Are Lightning-Powered Cars Around the Corner?

Aug 26, 2010· 1 MIN READ
Salvatore Cardoni holds a political science degree from the George Washington University. He's written about all things environment since 2007.
A bolt of "hygroelectric" power. (Photo: Alex Rouvin / Creative Commons)

Brazilian chemists claim they've discovered how electricity is formed and released in the atmosphere, reports TGDaily.

Based on this, say the chemists, a device could be built with the capacity to siphon electricity from the air and use it to power mechanical devices.

Yeah, they’re talking about corralling lightning and using it to power homes and cars.

"Our research could pave the way for turning electricity from the atmosphere into an alternative energy source for the future," said study leader Fernando Galembeck, Ph.D., in a statement.

The announcement was made at the 240th National Meeting of the American Chemical Society (ACS).

"We are calling this 'hygroelectricity,' meaning 'humidity electricity,'" said Galembeck.

Harnessing hygroelectric power would be predicated on climate.

Akin to how solar cells work in sunny climates, hygroelectrical panels will work best in locales with elevated humidity levels—such as the Southeastern United States and the humid tropics.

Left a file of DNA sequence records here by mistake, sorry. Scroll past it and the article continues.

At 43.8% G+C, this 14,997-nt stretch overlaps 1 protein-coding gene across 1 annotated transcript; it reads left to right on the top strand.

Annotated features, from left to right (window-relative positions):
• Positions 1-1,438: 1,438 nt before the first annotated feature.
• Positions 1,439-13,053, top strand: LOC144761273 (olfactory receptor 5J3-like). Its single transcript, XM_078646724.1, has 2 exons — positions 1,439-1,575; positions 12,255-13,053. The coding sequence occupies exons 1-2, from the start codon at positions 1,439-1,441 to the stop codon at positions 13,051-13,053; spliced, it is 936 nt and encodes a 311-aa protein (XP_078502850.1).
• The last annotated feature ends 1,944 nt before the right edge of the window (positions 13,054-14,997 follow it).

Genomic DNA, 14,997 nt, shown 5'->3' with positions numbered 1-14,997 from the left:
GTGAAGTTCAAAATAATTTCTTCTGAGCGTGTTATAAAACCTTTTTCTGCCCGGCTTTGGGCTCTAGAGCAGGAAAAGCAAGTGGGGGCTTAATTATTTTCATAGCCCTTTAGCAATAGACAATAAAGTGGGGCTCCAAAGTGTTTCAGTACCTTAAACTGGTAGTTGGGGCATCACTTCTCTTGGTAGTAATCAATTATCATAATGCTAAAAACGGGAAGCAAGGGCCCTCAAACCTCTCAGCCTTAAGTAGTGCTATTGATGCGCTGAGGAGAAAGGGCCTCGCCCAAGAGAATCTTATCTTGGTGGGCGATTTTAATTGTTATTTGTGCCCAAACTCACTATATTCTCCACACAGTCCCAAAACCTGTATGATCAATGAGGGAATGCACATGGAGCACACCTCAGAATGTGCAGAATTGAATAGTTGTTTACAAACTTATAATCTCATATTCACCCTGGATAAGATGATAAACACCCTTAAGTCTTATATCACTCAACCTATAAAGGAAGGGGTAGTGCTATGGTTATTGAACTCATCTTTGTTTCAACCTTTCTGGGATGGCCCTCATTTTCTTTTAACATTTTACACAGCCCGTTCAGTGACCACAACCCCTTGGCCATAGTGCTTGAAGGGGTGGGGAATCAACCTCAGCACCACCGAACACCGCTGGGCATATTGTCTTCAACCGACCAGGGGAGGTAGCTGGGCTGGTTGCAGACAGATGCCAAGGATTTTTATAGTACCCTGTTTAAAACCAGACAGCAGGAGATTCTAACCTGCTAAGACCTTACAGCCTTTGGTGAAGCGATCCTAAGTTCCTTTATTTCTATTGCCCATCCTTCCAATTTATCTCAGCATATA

Tapping into the power of lightning has long been a dream of the scientific community, reports Science Daily:

The notion of harnessing the power of electricity formed naturally has tantalized scientists for centuries. They noticed that sparks of static electricity formed as steam escaped from boilers. Workers who touched the steam even got painful electrical shocks. Famed inventor Nikola Tesla, for example, was among those who dreamed of capturing and using electricity from the air. It's the electricity formed, for instance, when water vapor collects on microscopic particles of dust and other material in the air. But until now, scientists lacked adequate knowledge about the processes involved in formation and release of electricity from water in the atmosphere, Galembeck said.